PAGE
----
On June 24, 1922, right-wing fanatics assassinated Walter Rathenau, the moderate, able foreign minister. Rathenau was a charismatic figure, and the idea that a popular, wealthy, and glamorous government minister could be shot in a law-abiding society shattered the faith of the Germans, who wanted to believe that things were going to be all right. Rathenau's state funeral was a national trauma. The nervous citizens of the Ruhr were already getting their money out of the currency and into real goods -- diamonds, works of art, safe real estate. Now ordinary Germans began to get out of Marks and into real goods.

Pianos, wrote the British historian Adam Fergusson, were bought even by unmusical families. Sellers held back because the Mark was worth less every day. As prices went up, the amounts of currency demanded were greater, and the German Central Bank responded to the demands. Yet the ruling authorities did not see anything wrong. A leading financial newspaper said that the amounts of money in circulation were not excessively high. Dr. Rudolf Havenstein, the president of the Reichsbank (equivalent to the Federal Reserve) told an economics professor that he needed a new suit but wasn't going to buy one until prices came down.

Why did the German government not act to halt the inflation? It was a shaky, fragile government, especially after the assassination. The vengeful French sent their army into the Ruhr to enforce their demands for reparations, and the Germans were powerless to resist. More than inflation, the Germans feared unemployment. In 1919 Communists had tried to take over, and severe unemployment might give the Communists another chance. The great German industrial combines -- Krupp, Thyssen, Farben, Stinnes -- condoned the inflation and survived it well. A cheaper Mark, they reasoned, would make German goods cheap and easy to export, and they needed the export earnings to buy raw materials abroad. Inflation kept everyone working.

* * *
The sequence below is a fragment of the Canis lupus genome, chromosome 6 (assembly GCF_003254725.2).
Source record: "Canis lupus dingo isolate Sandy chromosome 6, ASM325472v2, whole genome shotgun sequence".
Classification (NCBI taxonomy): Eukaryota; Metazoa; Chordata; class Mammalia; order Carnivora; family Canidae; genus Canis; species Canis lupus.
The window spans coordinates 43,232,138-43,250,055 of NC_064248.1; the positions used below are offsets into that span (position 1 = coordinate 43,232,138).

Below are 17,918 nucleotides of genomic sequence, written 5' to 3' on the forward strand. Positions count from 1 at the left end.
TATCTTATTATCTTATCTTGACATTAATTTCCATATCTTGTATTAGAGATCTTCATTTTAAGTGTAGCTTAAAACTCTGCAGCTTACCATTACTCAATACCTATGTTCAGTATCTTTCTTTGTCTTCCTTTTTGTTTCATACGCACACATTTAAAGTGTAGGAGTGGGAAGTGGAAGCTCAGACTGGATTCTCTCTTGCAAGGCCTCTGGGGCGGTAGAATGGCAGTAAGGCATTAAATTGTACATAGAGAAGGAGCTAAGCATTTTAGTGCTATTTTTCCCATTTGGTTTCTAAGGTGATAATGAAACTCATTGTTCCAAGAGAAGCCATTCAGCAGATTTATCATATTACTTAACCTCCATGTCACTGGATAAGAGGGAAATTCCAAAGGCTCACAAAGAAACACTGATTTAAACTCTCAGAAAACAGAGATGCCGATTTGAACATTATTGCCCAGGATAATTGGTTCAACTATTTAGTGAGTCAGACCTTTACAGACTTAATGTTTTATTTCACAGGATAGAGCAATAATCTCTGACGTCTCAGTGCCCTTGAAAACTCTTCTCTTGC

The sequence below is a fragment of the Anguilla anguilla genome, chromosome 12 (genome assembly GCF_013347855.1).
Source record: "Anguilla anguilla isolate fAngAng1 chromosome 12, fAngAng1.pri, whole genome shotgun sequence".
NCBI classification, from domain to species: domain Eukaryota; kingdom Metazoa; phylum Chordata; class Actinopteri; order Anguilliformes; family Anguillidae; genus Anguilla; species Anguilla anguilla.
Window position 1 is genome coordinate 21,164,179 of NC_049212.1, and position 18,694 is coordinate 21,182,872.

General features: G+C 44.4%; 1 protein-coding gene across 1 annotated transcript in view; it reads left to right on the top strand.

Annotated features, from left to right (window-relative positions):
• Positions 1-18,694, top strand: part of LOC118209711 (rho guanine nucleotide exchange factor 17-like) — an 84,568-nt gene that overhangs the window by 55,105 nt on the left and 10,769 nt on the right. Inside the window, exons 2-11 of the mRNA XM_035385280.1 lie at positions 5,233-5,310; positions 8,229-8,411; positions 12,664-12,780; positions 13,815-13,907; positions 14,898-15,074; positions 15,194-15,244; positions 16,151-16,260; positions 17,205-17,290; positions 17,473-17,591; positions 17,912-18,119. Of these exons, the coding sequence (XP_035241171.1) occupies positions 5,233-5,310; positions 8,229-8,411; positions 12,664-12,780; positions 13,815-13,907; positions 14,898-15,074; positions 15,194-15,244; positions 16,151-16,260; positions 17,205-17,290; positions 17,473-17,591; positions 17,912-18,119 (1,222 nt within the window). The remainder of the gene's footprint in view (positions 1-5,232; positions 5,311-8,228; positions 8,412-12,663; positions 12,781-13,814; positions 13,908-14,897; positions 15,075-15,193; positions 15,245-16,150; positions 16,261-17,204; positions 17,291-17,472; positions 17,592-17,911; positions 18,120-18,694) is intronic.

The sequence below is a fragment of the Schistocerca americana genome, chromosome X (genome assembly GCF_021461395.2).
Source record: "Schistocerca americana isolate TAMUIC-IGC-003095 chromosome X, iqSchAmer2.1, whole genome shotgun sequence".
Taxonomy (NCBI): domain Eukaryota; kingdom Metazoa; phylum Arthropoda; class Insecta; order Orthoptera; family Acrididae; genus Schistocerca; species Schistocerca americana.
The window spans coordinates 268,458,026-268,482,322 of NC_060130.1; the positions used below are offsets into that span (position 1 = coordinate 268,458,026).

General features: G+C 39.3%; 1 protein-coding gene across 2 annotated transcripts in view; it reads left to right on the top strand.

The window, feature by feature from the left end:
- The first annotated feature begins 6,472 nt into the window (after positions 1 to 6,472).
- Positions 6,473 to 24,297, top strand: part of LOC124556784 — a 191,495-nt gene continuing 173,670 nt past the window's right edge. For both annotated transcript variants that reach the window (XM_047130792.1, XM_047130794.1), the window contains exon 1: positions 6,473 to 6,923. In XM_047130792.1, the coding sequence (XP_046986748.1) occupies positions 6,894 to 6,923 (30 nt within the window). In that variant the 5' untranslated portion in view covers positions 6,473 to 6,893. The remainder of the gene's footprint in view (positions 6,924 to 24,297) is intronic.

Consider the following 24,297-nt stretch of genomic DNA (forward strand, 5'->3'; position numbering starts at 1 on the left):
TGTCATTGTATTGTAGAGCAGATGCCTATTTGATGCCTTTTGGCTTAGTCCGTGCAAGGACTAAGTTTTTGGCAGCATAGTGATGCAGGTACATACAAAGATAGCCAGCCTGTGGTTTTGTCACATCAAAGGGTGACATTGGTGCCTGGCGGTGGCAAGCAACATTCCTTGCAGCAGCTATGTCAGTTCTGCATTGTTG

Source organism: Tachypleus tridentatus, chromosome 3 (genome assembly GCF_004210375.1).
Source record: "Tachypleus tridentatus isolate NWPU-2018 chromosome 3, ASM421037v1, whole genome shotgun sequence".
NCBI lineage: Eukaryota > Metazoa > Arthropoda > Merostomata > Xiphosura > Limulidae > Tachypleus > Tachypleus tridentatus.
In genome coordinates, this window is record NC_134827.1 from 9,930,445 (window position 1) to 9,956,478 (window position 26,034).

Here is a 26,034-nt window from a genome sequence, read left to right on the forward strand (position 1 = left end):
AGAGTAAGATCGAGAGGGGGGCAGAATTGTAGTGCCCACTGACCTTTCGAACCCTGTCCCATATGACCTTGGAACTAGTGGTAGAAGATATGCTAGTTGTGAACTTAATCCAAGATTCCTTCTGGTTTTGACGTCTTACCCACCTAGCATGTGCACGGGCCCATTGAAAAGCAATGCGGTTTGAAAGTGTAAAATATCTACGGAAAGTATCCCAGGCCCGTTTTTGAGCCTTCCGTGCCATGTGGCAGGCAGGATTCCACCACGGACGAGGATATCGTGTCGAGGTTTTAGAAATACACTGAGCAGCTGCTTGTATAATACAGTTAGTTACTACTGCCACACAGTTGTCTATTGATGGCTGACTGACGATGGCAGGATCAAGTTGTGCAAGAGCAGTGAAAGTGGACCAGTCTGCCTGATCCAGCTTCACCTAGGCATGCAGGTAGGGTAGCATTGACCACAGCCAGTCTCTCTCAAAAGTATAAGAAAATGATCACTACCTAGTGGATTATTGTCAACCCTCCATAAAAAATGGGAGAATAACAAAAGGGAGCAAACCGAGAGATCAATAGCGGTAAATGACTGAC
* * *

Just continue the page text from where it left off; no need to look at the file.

Paying for something in the Weimar Republic took a lot of currency.
So the printing presses ran, and once they began to run, they were hard to stop. The price increases began to be dizzying. Menus in cafes could not be revised quickly enough. A student at Freiburg University ordered a cup of coffee at a cafe. The price on the menu was 5,000 Marks. He had two cups. When the bill came, it was for 14,000 Marks. "If you want to save money," he was told, "and you want two cups of coffee, you should order them both at the same time."

The presses of the Reichsbank could not keep up though they ran through the night. Individual cities and states began to issue their own money. Dr. Havenstein, the president of the Reichsbank, did not get his new suit. A factory worker described payday, which was every day at 11:00 a.m.: "At 11:00 in the morning a siren sounded, and everybody gathered in the factory forecourt, where a five-ton lorry was drawn up loaded brimful with paper money. The chief cashier and his assistants climbed up on top. They read out names and just threw out bundles of notes. As soon as you had caught one you made a dash for the nearest shop and bought just anything that was going." Teachers, paid at 10:00 a.m., brought their money to the playground, where relatives took the bundles and hurried off with them. Banks closed at 11:00 a.m.; the harried clerks went on strike.

The flight from currency that had begun with the buying of diamonds, gold, country houses, and antiques now extended to minor and almost useless items -- bric-a-brac, soap, hairpins. The law-abiding country crumbled into petty thievery. Copper pipes and brass armatures weren't safe. Gasoline was siphoned from cars. People bought things they didn't need and used them to barter -- a pair of shoes for a shirt, some crockery for coffee. Berlin had a "witches' Sabbath" atmosphere. Prostitutes of both sexes roamed the streets. Cocaine was the fashionable drug. In the cabarets the newly rich and their foreign friends could dance and spend money. Other reports noted that not all the young people had a bad time. Their parents had taught them to work and save, and that was clearly wrong, so they could spend money, enjoy themselves, and flout the old.